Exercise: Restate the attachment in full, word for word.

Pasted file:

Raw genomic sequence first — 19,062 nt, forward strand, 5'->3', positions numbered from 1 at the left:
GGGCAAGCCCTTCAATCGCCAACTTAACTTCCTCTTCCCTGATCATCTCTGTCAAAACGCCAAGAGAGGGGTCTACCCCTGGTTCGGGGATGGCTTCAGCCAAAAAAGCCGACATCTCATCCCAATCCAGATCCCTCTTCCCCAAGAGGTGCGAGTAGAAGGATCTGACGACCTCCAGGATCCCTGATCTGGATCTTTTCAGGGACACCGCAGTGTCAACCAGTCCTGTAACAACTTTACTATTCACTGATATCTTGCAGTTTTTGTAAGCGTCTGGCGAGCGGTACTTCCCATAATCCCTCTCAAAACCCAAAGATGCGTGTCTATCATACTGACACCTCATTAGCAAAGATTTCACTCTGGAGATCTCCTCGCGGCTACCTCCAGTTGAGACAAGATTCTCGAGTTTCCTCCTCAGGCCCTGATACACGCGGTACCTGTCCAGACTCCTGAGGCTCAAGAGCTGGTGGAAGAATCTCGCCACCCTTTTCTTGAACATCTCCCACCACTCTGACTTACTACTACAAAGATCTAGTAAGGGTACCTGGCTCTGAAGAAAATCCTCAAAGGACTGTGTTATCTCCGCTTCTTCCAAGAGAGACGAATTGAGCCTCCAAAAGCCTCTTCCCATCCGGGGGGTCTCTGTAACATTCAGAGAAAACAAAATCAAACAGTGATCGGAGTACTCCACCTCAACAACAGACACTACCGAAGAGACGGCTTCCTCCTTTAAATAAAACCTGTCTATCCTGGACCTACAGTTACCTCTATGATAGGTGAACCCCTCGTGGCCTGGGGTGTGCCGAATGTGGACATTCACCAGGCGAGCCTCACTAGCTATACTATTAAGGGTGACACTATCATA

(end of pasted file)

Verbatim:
Raw genomic sequence first — 19,062 nt, forward strand, 5'->3', positions numbered from 1 at the left:
GGGCAAGCCCTTCAATCGCCAACTTAACTTCCTCTTCCCTGATCATCTCTGTCAAAACGCCAAGAGAGGGGTCTACCCCTGGTTCGGGGATGGCTTCAGCCAAAAAAGCCGACATCTCATCCCAATCCAGATCCCTCTTCCCCAAGAGGTGCGAGTAGAAGGATCTGACGACCTCCAGGATCCCTGATCTGGATCTTTTCAGGGACACCGCAGTGTCAACCAGTCCTGTAACAACTTTACTATTCACTGATATCTTGCAGTTTTTGTAAGCGTCTGGCGAGCGGTACTTCCCATAATCCCTCTCAAAACCCAAAGATGCGTGTCTATCATACTGACACCTCATTAGCAAAGATTTCACTCTGGAGATCTCCTCGCGGCTACCTCCAGTTGAGACAAGATTCTCGAGTTTCCTCCTCAGGCCCTGATACACGCGGTACCTGTCCAGACTCCTGAGGCTCAAGAGCTGGTGGAAGAATCTCGCCACCCTTTTCTTGAACATCTCCCACCACTCTGACTTACTACTACAAAGATCTAGTAAGGGTACCTGGCTCTGAAGAAAATCCTCAAAGGACTGTGTTATCTCCGCTTCTTCCAAGAGAGACGAATTGAGCCTCCAAAAGCCTCTTCCCATCCGGGGGGTCTCTGTAACATTCAGAGAAAACAAAATCAAACAGTGATCGGAGTACTCCACCTCAACAACAGACACTACCGAAGAGACGGCTTCCTCCTTTAAATAAAACCTGTCTATCCTGGACCTACAGTTACCTCTATGATAGGTGAACCCCTCGTGGCCTGGGGTGTGCCGAATGTGGACATTCACCAGGCGAGCCTCACTAGCTATACTATTAAGGGTGACACTATCATA